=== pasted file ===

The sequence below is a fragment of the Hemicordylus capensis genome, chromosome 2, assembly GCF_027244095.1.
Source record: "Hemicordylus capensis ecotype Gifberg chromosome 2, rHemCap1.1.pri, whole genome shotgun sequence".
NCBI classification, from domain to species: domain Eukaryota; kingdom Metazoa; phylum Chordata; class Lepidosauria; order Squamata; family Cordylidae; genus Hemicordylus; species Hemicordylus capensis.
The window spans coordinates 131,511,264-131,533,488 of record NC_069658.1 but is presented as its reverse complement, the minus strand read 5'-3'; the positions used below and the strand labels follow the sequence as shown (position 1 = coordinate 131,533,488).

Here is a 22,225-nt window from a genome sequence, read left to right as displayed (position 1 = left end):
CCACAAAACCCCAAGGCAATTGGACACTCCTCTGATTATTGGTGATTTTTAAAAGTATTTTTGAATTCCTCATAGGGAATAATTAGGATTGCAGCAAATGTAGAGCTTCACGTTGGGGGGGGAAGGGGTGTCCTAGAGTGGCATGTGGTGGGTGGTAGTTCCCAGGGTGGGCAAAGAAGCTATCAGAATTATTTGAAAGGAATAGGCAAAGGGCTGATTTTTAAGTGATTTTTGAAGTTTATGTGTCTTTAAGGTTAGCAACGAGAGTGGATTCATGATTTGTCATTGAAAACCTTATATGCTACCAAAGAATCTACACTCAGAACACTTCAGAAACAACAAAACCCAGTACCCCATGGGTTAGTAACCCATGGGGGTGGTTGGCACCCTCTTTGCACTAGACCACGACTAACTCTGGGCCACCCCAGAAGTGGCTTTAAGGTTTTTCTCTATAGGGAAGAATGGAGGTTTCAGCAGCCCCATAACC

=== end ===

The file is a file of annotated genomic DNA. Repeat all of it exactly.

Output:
The sequence below is a fragment of the Hemicordylus capensis genome, chromosome 2, assembly GCF_027244095.1.
Source record: "Hemicordylus capensis ecotype Gifberg chromosome 2, rHemCap1.1.pri, whole genome shotgun sequence".
NCBI classification, from domain to species: domain Eukaryota; kingdom Metazoa; phylum Chordata; class Lepidosauria; order Squamata; family Cordylidae; genus Hemicordylus; species Hemicordylus capensis.
The window spans coordinates 131,511,264-131,533,488 of record NC_069658.1 but is presented as its reverse complement, the minus strand read 5'-3'; the positions used below and the strand labels follow the sequence as shown (position 1 = coordinate 131,533,488).

Here is a 22,225-nt window from a genome sequence, read left to right as displayed (position 1 = left end):
CCACAAAACCCCAAGGCAATTGGACACTCCTCTGATTATTGGTGATTTTTAAAAGTATTTTTGAATTCCTCATAGGGAATAATTAGGATTGCAGCAAATGTAGAGCTTCACGTTGGGGGGGGAAGGGGTGTCCTAGAGTGGCATGTGGTGGGTGGTAGTTCCCAGGGTGGGCAAAGAAGCTATCAGAATTATTTGAAAGGAATAGGCAAAGGGCTGATTTTTAAGTGATTTTTGAAGTTTATGTGTCTTTAAGGTTAGCAACGAGAGTGGATTCATGATTTGTCATTGAAAACCTTATATGCTACCAAAGAATCTACACTCAGAACACTTCAGAAACAACAAAACCCAGTACCCCATGGGTTAGTAACCCATGGGGGTGGTTGGCACCCTCTTTGCACTAGACCACGACTAACTCTGGGCCACCCCAGAAGTGGCTTTAAGGTTTTTCTCTATAGGGAAGAATGGAGGTTTCAGCAGCCCCATAACC